This seems needlessly not good, because some prisoners are only allowed a certain amount of visitors on their lists, and they then have to take someone off and put the person who wants to donate money, on there, with a waiting time of 30 to 60 days! It sounds a lot loke the Soviet Union in terms of bureaucracy.

Also note that another private corporation (Jpay) is going to earn and profit from this decision off the backs of Americans and others with loved ones in the Ohio prisons. Prison is Big Business!

However, we hope that the ODRC will change its mind when they see the loss in $$ because prisoners will not have enough to spend in the ODRC-shop.

This is from the ODRC-site:

Effective September 17, 2012, institutions will no longer accept money orders via the U.S. Mail. Any money order received by an institution after September 17, 2012, will be returned to the sender at the inmate’s expense.

The Department of Rehabilitation and Correction will be contracting the money order processing service to a new vendor, JPay.

Please visit the JPay Web site at https://www.jpay.com/moneyOrderForms/OH_Money_Order_coupon.pdf for additional information.

Below are some key changes:

Only approved (or tentatively approved) visitors may send money. You may apply to be a visitor by filling out the application found at http://www.drc.ohio.gov/web/visiting.htm and sending it to the facility where the inmate resides.

Applications are no guarantee of approval. Visiting approval requires the permission of the inmate and can take up to 30 to 60 days. You should be as thorough as possible in completing the application process and respond promptly to any requests for additional information from institutional staff. All new visitors will only be added in compliance with the Department’s visiting policies located at http://www.drc.ohio.gov/web/drc_policies/drc_policies.htm.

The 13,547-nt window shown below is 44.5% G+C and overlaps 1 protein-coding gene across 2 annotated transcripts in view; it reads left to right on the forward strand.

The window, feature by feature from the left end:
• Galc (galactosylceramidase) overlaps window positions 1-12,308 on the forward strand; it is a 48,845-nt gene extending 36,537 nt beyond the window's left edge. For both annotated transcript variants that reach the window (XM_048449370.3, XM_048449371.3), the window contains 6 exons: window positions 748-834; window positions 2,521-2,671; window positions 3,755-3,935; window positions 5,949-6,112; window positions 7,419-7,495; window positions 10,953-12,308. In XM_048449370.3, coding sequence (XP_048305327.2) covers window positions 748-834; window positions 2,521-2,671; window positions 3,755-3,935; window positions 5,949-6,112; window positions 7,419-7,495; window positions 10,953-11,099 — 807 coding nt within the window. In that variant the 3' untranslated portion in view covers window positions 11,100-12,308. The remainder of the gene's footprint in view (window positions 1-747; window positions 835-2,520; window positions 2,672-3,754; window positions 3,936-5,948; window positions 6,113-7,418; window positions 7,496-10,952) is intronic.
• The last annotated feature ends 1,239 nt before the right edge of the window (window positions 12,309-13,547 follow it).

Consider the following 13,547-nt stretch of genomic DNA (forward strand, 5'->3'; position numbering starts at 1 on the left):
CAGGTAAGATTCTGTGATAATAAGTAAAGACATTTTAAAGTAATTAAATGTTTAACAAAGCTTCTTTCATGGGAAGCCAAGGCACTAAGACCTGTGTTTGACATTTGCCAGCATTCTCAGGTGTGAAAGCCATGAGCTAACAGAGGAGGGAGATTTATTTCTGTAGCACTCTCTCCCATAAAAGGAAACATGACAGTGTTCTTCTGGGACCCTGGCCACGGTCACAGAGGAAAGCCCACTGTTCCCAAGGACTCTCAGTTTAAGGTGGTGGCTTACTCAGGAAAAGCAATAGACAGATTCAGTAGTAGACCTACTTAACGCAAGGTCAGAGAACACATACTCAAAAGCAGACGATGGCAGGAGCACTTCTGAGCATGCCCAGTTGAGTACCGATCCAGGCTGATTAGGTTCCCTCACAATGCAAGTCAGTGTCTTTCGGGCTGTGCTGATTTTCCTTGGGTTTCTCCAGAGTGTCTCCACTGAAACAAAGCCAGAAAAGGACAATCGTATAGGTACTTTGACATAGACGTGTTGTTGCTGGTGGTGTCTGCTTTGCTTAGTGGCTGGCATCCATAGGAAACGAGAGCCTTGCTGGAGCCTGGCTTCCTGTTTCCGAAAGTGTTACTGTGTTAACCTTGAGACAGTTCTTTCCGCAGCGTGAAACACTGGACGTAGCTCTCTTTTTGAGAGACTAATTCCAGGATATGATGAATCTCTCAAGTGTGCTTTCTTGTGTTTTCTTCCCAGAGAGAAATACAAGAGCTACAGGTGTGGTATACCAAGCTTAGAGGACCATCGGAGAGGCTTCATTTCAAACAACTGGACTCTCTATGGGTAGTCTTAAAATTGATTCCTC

Every time you send in a money order to JPay, you must complete the Money Order Deposit form, found on the JPay Website. You must use the form for the State of Ohio. You will also need to send in a copy of your driver’s license (or state ID or passport) with each money order. This will be used to match your name to the visiting list.

The name on the money order must exactly match:
– the name on the driver’s license, state ID, or passport; AND
– the name and date of birth used to register as a visitor with DRC or the money order will not be processed.

You will not be able to send any letters to the inmate with the money order. Any letters sent to inmates with the money order will be discarded.

Money orders may not exceed $200, unless approved in advance by the institution Warden. If you need to send more than $200, contact the institution for details on the procedures.

A fee of $1.50 will be deducted from the money order prior to forwarding the funds to the inmate. For example, if you send a $20 money order, $18.50 will be posted to the inmate’s account.

Money Order Coupon link:

http://www.drc.ohio.gov/web/drc_policies/drc_policies.htm

Meridian Schools Violated Student Rights In Mississippi, Arrested Students Without Probable Cause, Feds Say

By HOLBROOK MOHR 08/10/12 05:40 PM ET AP

Via: http://www.huffingtonpost.com/2012/08/11/feds-student-rights-viola_n_1768306.html

Meridian Mississippi Schools

JACKSON, Miss. — Officials in east Mississippi operate a “school-to-prison pipeline” that incarcerates students for disciplinary infractions as minor as dress code violations with a policy that affects mostly black and disabled children, the U.S. Justice Department said Friday.